Village weaver

Ploceus cucullatus subfamily

Ploceinae taxonomy

Ploceus cucullatus P. L. S. Müller, 1776, Senegal. other common names

English: Spotted-backed weaver; black-headed weaver, V-marked weaver; French: Tisserin gendarme; German: Textorweber; Spanish: Tejedor de la Villa.

physical characteristics 5.9-6.7 in (15-17 cm); female 1.1-1.5 oz (31-43 g), male 1.1-1.6 oz (32-45 g). Breeding male has head black; forehead yellow in southern birds, and extent of black on throat and breast varies. All populations have upperparts yellow spotted with black, underparts plain yellow. Bill black, eye red. Female and non-breeding male upperparts dull olive, eyebrow, throat, and breast yellow to buff, belly whitish. Bill brown; older females may have red eye. During breeding season, female more yellow on underparts. Juvenile like female, eye brown.


Senegal east to Somalia, south to northern Namibia, northern Botswana, eastern South Africa. Introduced to Haiti, Dominican Republic, Puerto Rico, Mauritius, and Réunion.


Open wooded areas; in forest zone, in clearings and secondary growth, cultivated areas.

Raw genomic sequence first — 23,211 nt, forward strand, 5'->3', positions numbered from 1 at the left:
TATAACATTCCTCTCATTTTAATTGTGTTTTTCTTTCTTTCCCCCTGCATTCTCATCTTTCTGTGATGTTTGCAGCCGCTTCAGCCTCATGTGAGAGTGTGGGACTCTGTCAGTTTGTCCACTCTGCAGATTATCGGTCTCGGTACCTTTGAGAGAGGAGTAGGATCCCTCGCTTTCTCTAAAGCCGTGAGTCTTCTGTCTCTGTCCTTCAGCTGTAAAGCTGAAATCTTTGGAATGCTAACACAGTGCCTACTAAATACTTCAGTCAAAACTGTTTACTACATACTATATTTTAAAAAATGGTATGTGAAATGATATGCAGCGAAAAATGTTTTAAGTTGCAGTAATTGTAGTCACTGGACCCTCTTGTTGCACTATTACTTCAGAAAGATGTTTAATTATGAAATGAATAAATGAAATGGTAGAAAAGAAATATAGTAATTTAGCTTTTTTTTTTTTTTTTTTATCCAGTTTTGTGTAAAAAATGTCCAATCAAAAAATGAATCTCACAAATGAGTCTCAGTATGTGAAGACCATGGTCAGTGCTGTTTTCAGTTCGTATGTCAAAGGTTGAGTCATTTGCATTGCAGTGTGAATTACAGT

Gregarious, in flocks when foraging and forms large roosts, often with other weavers. May be nomadic in dry season, and possible regular movements in some regions.

feeding ecology and diet

Varied diet includes seeds, insects, flowers, nectar. Forages on the ground or gleans on vegetation and tree trunks.

reproductive biology

Colonial, polygynous. In central Africa often in large mixed colonies with Vieillot's black weaver (Ploceus nigerrimus). Nest is oval with entrance below, may have a short spout. Woven by male, who displays hanging below nest, fluttering wings, and calling. Breeding varies regionally, may continue throughout the year in central Africa. Lays two to five eggs. Incubation 12 days, fledging 17-21 days. Female alone incubates, male may feed nestlings. Often parasitized by Diederik cuckoo.

conservation status

Not threatened, very widespread, common in human-modified habitats and often abundant.

significance to humans

Familiar commensal throughout central Africa; can be significant crop pest for subsistence farmers. ♦

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